Saturday, April 16, 2016


I. Introduction

Sodium is the most abundant cation in the extra cellular fluid (ECF), represented 90% of all extracellular cation and largely determines the osmolality of the plasma. Active transport system at the cellular membrane maintain high Na+ levels in the ECF, where as K+ is concentrated with in the cell. 
Changes in extracellular Na+ concentration result in increase or decreases in the osmolality of the ECF, which in turn, influence the distribution of body water. It is therefore related in regulation of water balance as well as blood volume in the body.

Normally, serum Na+ concentration varies between 136 and 145 mmol/L in healthy individuals. The normal daily intake of Na+ is 100-250 mmol. Ordinarily, the amount of Na+ loss is balance by the daily intake.

Determination of Na+ level is of vital key in the proper diagnosis and treatment of diseases associated with it. 

A decrease in serum sodium level, termed as “hyponatremia” is usually seen in hypoadrenalism, potassium deficiency, diuretic use, ketonuria, salt-losing nephropathy, prolonged vomiting, diarrhea, renal failure, hepatic cirrhosis, congestion heart failure (CHF) and diabetic ketoacidosis.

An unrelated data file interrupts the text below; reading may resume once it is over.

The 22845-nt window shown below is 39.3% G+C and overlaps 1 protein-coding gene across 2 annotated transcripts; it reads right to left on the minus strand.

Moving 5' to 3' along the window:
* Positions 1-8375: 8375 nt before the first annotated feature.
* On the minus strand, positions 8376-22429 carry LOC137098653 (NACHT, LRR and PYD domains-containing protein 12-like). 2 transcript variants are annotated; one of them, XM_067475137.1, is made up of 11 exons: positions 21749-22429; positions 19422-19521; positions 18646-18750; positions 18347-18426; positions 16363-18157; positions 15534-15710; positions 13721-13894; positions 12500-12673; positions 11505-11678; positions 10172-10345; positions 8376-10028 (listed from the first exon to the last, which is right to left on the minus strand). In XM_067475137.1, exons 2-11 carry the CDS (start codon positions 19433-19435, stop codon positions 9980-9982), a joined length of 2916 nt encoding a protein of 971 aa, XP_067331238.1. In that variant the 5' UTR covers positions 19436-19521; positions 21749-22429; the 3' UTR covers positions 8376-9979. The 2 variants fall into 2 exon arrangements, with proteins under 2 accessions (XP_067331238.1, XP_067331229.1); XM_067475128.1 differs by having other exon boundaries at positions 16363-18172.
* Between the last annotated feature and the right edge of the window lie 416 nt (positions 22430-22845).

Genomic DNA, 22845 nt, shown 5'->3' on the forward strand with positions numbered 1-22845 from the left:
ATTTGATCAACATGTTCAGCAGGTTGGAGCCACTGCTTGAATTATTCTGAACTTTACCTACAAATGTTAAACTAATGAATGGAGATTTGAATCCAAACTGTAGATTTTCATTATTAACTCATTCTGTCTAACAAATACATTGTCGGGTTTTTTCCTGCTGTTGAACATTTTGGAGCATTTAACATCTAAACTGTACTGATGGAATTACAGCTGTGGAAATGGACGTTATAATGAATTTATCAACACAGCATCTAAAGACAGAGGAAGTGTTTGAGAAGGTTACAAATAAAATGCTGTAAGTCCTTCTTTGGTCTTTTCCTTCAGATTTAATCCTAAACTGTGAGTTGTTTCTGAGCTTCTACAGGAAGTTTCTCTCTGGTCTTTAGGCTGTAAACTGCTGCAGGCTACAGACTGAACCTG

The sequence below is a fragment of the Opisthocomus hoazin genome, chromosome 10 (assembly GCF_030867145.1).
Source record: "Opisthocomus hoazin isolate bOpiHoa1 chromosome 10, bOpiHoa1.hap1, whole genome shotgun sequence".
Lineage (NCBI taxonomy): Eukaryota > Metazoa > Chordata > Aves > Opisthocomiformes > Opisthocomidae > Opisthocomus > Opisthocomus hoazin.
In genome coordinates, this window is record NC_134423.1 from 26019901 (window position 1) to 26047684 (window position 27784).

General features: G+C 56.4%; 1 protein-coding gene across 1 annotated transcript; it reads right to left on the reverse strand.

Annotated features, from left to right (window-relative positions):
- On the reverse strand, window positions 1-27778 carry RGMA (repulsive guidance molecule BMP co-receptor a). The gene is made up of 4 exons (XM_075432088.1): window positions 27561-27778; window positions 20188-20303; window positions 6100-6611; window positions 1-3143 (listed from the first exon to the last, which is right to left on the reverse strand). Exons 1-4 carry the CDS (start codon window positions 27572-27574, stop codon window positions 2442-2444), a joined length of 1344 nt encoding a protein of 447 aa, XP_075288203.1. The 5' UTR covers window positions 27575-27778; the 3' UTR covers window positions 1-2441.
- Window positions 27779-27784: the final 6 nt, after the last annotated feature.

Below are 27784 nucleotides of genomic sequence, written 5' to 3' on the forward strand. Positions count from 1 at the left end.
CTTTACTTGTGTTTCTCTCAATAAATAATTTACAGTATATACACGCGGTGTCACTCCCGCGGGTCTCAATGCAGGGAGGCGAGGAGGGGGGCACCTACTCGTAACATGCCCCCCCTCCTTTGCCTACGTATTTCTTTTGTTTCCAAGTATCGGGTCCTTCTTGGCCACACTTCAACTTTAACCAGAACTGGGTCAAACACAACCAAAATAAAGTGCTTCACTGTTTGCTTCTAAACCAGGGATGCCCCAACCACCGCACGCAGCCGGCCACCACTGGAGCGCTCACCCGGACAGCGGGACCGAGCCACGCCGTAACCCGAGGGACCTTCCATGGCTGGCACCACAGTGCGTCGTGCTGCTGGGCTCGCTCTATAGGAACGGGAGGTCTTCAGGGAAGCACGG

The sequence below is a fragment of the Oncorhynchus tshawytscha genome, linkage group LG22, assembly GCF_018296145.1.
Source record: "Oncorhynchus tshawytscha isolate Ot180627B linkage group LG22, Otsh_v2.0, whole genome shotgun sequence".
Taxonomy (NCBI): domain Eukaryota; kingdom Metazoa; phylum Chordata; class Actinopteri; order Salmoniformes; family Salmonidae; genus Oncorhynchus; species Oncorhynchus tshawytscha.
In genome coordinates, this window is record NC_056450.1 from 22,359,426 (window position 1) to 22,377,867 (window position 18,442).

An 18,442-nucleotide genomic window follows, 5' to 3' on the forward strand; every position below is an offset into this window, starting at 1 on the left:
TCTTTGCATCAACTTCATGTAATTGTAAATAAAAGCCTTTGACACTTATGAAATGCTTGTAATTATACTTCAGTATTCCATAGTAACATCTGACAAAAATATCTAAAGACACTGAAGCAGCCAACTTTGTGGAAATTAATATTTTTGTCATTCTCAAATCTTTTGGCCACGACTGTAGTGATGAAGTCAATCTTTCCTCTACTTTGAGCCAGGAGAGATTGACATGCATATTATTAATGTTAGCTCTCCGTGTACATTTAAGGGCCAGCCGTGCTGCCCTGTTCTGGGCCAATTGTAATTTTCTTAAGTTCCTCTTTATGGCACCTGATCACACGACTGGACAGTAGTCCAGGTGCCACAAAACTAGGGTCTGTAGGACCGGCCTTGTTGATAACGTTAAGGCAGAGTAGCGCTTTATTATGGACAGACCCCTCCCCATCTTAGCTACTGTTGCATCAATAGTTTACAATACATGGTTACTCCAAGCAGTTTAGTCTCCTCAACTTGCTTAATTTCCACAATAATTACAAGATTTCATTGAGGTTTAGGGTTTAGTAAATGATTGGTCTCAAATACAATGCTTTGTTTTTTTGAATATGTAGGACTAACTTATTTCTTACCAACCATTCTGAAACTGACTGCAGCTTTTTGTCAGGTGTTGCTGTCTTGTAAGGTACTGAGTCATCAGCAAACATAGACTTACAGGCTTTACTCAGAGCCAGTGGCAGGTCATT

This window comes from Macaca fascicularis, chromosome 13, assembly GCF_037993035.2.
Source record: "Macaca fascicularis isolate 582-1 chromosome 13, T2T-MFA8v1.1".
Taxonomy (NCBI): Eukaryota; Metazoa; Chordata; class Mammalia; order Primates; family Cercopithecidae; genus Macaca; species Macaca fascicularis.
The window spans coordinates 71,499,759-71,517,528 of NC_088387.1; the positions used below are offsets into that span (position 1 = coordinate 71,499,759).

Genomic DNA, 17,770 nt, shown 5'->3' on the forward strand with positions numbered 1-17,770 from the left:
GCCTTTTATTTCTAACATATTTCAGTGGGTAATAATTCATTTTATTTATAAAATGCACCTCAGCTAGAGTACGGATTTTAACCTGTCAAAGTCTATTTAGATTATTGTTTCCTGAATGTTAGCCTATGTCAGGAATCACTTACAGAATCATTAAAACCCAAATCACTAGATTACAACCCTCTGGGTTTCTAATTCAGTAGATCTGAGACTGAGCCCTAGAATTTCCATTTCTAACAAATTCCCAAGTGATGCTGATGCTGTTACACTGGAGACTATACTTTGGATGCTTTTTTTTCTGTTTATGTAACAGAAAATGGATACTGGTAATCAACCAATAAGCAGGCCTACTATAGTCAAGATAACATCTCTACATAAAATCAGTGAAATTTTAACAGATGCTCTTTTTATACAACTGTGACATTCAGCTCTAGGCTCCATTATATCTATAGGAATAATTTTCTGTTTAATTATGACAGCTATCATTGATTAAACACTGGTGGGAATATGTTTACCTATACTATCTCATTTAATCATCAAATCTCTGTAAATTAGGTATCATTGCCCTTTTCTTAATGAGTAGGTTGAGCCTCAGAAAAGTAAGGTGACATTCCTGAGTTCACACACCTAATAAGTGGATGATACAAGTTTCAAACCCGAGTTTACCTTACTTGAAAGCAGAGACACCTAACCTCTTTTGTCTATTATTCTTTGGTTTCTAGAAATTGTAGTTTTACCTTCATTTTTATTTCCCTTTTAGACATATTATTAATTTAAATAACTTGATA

Whereas, an increase in serum sodium level, termed as “hypernatremia” is seen in profuse sweating, severe burns, dehydration, malnutririon, edema, ascitis in chronic failure, uncontrolled diabetes, and nephritic syndrome.

II. Procedure/ Flowchart of the experiment
Pipet out 0.1ml serum and place in a test tube
Add 3ml base reagent followed by 3 drops of color reagent
Mix thoroughly for 30sec. and let it stand for 30min. at room temperature
Read at 550nm against a water blank
Interpret results obtained


Place 0.1 ml of unhemolyzed serum into 16X100 mm test tubes.

Label tube as test serum standard.

Add 2.5 ml of Sodium Base Reagent into the tubes.

Place 3 gtt of Sodium Color Reagent.

Mix well and read at 550 nm against a water blank.

III. Results and Discussion

Concentration of the unknown: 531.62 mmol/L
Normal range for serum specimen: 134-148 mmol/L
Interpretation: “Above normal range”

The interpretation of the result obtained was above normal range because it exceeds the maximum Na+ level that a normal adult could have.

IV. Intrinsic and Extrinsic factors

The probable sources of errors are:
-          contaminated tubes or cuvets
-          contaminated serum
-          ineffective reagent
-          under/ over centrifugation
-          prolonged standing of specimen
-          misreading of result by spectrophotometer